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The power of flexible work culture in creating happiness

In recent years, Finland has gained notoriety as the “happiest nation in the world” for its continued dominance in the UN’s World Happiness Report, ranking first for the six years running.

Yet, this happiness does not translate into notoriety. For example, many people are often surprised to hear that tech giants such as Nokia, Supercell, and Kone, are in fact Finnish. That being said, you would not be chastised by a Finn for not knowing this. We are famous for being happy–and happy not being famous.

Central to Finnish culture is the phrase “kell’ onni on, se onnen kätkeköön,” which roughly translates to, “Whoever has found happiness, that happiness they should hide.” This phrase is not designed to encourage people to be sad, or to hide their emotions. Instead, it really just means to be humble and content, and not go around beating your own drum. It implores us to focus on who we are, as opposed to the facades we are building. This proverb guides much of Finnish culture–and is perhaps why you haven’t heard of many Finnish companies, despite having used their services.

With less emphasis on the success of those around us, the societal pressure to strive for, and attain, happiness is felt far less. To appease the oppressive climate, Finnish culture fosters a sense of community. We are all getting rained on together, at least! There is also a unique trust in the media, governmental agencies, and between citizens.

In the workplace, this notion of mutual trust is responsible for Finland’s progressive attitude towards work-life balance. It’s well reported that Finnish firms are comparatively more likely to offer flexible working hours, with a study from accounting firm Grant Thornton finding that 92% of Finnish companies allowed workers to adapt their hours, compared to just 76% in the U.K., and even less in other European countries. Whilst many firms globally have begun to accept the right to flexible work since the pandemic, Finland was decades ahead of the curve, passing its initial Flexible Working Act in 1996.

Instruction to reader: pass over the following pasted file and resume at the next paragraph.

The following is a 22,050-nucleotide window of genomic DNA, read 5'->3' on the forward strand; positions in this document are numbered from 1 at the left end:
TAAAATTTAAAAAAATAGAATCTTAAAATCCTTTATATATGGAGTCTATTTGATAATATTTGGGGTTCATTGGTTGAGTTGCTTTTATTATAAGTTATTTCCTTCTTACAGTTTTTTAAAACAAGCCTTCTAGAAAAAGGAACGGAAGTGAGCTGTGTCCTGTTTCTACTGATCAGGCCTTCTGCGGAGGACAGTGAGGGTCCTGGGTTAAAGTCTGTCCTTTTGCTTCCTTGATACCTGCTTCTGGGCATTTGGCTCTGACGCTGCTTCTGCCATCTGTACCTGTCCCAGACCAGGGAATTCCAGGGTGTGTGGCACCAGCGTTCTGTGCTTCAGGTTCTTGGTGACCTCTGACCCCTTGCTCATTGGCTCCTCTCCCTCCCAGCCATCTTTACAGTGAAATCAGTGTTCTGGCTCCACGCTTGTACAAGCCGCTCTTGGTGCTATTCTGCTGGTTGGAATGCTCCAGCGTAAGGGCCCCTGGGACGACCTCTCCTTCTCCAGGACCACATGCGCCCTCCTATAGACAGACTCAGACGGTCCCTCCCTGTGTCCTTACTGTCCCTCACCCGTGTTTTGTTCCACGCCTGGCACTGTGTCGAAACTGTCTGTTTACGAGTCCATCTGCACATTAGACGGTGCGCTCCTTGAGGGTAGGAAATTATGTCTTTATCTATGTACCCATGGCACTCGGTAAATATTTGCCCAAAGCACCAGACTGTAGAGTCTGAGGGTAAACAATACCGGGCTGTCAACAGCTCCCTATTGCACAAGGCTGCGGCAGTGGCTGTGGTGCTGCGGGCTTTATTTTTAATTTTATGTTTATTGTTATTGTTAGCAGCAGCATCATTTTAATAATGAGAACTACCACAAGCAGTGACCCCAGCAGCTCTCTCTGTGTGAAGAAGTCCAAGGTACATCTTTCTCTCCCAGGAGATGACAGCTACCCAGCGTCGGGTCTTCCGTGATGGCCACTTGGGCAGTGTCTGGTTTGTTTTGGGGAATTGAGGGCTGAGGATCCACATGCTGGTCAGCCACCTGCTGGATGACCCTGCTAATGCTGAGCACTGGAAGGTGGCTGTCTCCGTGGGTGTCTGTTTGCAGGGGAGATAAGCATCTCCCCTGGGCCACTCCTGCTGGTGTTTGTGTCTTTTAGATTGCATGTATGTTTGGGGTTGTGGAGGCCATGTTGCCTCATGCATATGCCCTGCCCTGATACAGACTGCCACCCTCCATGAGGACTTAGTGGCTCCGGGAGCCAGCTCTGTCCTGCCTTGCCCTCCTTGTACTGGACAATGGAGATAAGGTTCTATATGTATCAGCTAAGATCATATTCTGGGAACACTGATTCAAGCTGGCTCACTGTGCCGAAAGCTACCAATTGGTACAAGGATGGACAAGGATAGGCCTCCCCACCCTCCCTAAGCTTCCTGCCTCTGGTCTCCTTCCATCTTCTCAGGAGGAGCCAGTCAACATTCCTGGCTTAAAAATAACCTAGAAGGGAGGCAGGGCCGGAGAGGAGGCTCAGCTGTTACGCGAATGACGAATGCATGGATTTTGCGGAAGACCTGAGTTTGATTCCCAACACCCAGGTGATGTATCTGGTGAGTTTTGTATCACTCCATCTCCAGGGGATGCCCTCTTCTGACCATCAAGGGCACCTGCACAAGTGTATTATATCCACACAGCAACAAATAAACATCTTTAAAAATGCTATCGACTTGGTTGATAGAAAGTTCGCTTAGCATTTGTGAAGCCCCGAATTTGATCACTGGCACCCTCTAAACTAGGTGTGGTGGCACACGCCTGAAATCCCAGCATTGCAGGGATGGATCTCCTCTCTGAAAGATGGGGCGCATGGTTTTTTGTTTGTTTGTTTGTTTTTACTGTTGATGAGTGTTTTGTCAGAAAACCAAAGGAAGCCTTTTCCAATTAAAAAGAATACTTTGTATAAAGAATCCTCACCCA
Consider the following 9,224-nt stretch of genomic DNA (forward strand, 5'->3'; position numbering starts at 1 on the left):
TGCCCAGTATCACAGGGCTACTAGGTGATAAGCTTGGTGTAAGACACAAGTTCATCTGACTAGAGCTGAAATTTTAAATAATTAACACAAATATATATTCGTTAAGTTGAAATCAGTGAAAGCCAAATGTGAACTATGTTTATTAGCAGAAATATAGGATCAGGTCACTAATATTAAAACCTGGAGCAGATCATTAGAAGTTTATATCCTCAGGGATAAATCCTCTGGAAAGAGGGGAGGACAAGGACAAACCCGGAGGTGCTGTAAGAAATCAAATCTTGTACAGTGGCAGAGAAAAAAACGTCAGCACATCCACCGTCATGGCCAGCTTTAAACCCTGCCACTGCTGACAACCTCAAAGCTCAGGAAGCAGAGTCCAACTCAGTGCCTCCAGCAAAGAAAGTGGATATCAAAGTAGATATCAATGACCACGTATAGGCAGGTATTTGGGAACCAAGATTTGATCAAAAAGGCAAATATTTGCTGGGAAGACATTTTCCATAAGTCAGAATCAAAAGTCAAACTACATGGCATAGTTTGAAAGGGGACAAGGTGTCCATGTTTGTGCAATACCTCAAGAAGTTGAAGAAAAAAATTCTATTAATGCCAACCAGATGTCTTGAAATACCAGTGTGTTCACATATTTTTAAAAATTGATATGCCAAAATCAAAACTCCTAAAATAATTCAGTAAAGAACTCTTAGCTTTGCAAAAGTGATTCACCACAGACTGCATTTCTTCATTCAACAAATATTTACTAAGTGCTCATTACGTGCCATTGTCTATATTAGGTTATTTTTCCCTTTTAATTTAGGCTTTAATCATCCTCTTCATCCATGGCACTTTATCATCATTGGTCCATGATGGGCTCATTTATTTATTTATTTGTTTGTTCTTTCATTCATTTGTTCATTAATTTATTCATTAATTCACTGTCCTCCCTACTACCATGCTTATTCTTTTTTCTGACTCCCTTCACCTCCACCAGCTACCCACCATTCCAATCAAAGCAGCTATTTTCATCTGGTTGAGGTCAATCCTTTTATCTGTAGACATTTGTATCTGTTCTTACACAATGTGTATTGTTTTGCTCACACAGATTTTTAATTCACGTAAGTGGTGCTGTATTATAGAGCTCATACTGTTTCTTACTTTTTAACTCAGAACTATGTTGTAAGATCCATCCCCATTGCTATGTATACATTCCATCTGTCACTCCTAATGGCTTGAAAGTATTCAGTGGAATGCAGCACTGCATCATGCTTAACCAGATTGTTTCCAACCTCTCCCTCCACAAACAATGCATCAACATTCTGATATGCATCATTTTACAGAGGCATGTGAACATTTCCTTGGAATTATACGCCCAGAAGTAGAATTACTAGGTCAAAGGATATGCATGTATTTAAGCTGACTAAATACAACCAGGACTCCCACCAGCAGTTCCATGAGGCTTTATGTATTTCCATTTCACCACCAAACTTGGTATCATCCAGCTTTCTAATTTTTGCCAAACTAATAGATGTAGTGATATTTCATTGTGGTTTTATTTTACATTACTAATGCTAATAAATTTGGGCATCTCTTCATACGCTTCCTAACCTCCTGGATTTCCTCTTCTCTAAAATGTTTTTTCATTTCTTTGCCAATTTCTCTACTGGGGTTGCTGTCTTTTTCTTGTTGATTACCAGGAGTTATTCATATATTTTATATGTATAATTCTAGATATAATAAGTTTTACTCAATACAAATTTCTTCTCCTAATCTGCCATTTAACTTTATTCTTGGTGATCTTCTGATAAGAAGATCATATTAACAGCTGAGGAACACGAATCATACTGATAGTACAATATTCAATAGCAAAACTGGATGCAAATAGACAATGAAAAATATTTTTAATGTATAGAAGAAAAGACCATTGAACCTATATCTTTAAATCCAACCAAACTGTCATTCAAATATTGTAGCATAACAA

It’s very much embedded in our DNA to look out for our employees: a 2018 study found that more than four in five Finns say they trust other Finns, which was disproportionately higher than the rest of Europe. With less of a desire to get one up on the next person, it strengthens our workplace relationships, and allows happiness to be shared by enjoying a healthy work-life balance.

Despite replacing the work-hard-play-hard philosophy with flexible workplace policies, Finland remains a hotbed for successful and ingenious companies. An estimated 4,000 startups and 11 unicorns make up the country’s ecosystem, and Finnish companies are operating with quiet confidence despite a uniquely tough global environment. In 2022, Finnish startups received a record $1.8 billion in funding, and whilst forecasts suggest that 2023 figures will not reach the same heights, Finnish and other Nordic and Baltic startups continue to punch above their weight, proving their technological prowess with the emergence of new technologies and a growing deep tech scene.

While Finnish companies think that the best product will sell itself and may not shout about it as much as their noisy neighbors, we have a knack for creating ubiquitous, game-changing companies that make people’s lives easier.

In recent times, it has become clear that investing in company culture leads to better results than pushing employees to the brink of their limits. Whether you are seeking business success or a happier life, the principles of humility, trust, and balance apply all the same. Fostering a competitive and strict work environment can lead to higher profits in the short term, but over time will hinder employee performance and lead to a high turnover of staff. For these reasons, it’s crucial to put time into building a company that is culturally and financially strong, even if it may take longer, it will be worth shouting about when it’s ready and delivering on promises.

As mentioned, “kell’ onni on, se onnen kätkeköön” does not mean a ban on all happiness. Learning how to celebrate wins is crucial in every facet of life. It means instead of just talking about happiness, put the things in place to make it happen. Much like the yearly fanfare for “Finnish secrets to happy living,” there are no shortcuts to success in life or business. Learn to take pride in humility, and over time, the world will start to shout about you.

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